Fabric Washing Basket 28


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Sewing Bee Fabrics Tutorial
Make Your Own Fabric Washing Basket

Sew your own fabric washing basket with our step by step free sewing tutorial

I decided it was about time to upgrade the messy pile of washing on the floor, so it was time to make baskets!

What you will need:

Outer and lining cotton (approx. 1- 1.5m each) I used Michael Miller's nuts for dinner fabric
The stiffest fusible interfacing you can find
7oz wadding

How to make it:

First, you need to decide how big your basket will be. Mine are about 30 x 30 x 40cm minus a cm or 2 lost to seams.

Cut your base square 30xm x 30 in your 2 cottons and interfacing.

Cut out 4 rectangles 30cm x 40cm from each cotton and from the interfacing.

Fuse the interfacing to either the inner outer cottons. I made the mistake of picking up sew-in interfacing so it made my life harder as it added another layer that wanted to move!

washing basket michael miller squirrel tutorial sewing bee fabrics materials

Sew the base of each rectangle on to your base square in each cotton, by turning them right side together and sewing your seam.

washing basket michael miller squirrel tutorial sewing bee fabrics lining pinned

washing basket michael miller squirrel tutorial sewing bee fabrics sewing seam base

You should have 2 separate pieces now - 1 lining, 1cotton (plus interfacing).

washing basket michael miller squirrel tutorial sewing bee fabrics lining laid out

washing basket michael miller squirrel tutorial sewing bee fabrics nuts for dinner laid out

I then cut my wadding to size. To cut down on wastage, I split it between 1 going down the full length of the 2 rectangles and base square, then 2 more rectangle pieces. If you are wanting to quilt it to your basket, then now is the time to do it. I just treated mine as stuffing and added it later.

washing basket michael miller squirrel tutorial sewing bee fabrics cut out wadding

Keeping them separate, you need to sew up the sides. Lift 2 rectangles up and pin these right side together, then go ahead and sew your side seam. Repeat on the other 3 corners. I find I get stabbed by pins far less if I only pin 1 edge at a time. Now repeat on your other fabric.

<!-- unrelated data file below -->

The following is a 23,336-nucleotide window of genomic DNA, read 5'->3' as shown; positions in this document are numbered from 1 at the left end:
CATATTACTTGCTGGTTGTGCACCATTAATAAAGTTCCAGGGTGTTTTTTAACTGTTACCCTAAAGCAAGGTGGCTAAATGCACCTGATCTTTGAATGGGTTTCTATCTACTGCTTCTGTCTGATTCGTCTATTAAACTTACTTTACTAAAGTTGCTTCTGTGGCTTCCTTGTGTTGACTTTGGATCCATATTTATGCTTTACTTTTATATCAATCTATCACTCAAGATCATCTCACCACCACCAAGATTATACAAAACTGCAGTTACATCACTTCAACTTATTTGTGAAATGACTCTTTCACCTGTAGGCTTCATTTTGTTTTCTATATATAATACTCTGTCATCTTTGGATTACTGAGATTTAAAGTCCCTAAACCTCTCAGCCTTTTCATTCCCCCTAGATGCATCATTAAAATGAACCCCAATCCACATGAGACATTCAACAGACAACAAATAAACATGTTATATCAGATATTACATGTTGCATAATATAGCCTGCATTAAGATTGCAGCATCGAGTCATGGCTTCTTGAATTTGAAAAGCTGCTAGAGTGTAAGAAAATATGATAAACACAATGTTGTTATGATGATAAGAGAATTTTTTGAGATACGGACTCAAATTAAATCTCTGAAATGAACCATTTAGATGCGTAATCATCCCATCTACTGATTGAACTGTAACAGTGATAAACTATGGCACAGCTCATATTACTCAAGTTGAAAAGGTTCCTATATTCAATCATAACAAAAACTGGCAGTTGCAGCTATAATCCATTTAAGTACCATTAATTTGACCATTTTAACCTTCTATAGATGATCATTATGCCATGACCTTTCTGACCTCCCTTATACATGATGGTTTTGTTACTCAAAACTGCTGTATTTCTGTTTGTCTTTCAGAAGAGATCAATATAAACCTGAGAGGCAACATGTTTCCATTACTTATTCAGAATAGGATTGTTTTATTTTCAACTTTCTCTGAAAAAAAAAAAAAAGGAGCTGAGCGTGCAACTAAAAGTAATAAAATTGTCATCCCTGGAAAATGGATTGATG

washing basket michael miller squirrel tutorial sewing bee fabrics side seam inner

washing basket michael miller squirrel tutorial sewing bee fabrics side seam outer

You should now have 2 basket shapes. Turn your outer layer the right way out.

washing basket michael miller squirrel tutorial sewing bee fabrics inner and outer baskets

If you haven't quilted your wadding, pop that in next. I used a few stitches sewn by hand along the joins of the wadding and dipping into the side seams to hold their position.

washing basket michael miller squirrel tutorial sewing bee fabrics laying in wadding

washing basket michael miller squirrel tutorial sewing bee fabrics fixing wadding

Then put your lining layer inside (still inside out) so the pattern is on the inside.

washing basket michael miller squirrel tutorial sewing bee fabrics adding liner 2

washing basket michael miller squirrel tutorial sewing bee fabrics adding liner 1

Now wiggle and jiggle it all until all your seams line up. Pin all layers in place. You may want to use a quilt basting spray between your layers to help hold the top half still as you sew.

Sew around the top of your basket. You can either do this as an overlocking stitch or top stitch near the edge. However, a walking foot or roller foot would be useful to use if you do to help keep your layers moving through the sewing machine at the same speed.

washing basket michael miller squirrel tutorial sewing bee fabrics sewing top together

I then used left over material to make extra wide binding, which I cut about 3 inches wide. I didn't cut on the bias, so I used pinking shears for the edges. I pressed the sides under, then pressed in half.

washing basket michael miller squirrel tutorial sewing bee fabrics make your own bias binding

washing basket michael miller squirrel tutorial sewing bee fabrics fold bias binding

I lined the centre fold of the binding up with the edge of the basket and sewed down in place. Usually I prefer to use a binding foot on my sewing machine, but because the wadding was not quilted it made the material very bulky so it would not go through as easily.

washing basket michael miller squirrel tutorial sewing bee fabrics attatch bias binding

To hide the ends of the bias binding, what I did was to leave about a 3 inch tail when I started (never start on a corner!). When I hit near the end, I left about 3 inches unstitched, and cut my binding with a few inches to spare. I lined my tails up with right sides facing and pinned approximately the length I thought was left. I straightened the edge of the basket to check, then adjusted to the exact amount needed. Sew a seam in your binding tails where your pin was, then trim off the excess. I tend to use pinking shears to make the join more durable.

washing basket michael miller squirrel tutorial sewing bee fabrics how to finish off bias binding

washing basket michael miller squirrel tutorial sewing bee fabrics hidden end bias binding

Now simply lay your bias binding back over the edge of your basket and stitch down.

washing basket michael miller squirrel tutorial sewing bee fabrics hidden seam bias binding

It's now ready to test out!

 

washing basket michael miller squirrel tutorial sewing bee fabrics finished

I made one night scenery for dark colours and one day scenery for lights!

washing basket michael miller squirrel tutorial sewing bee fabric laundry

We hope you enjoy our tutorials and love hearing what you think so please leave us a comment or send me an email to [email protected]

Happy Sewing!


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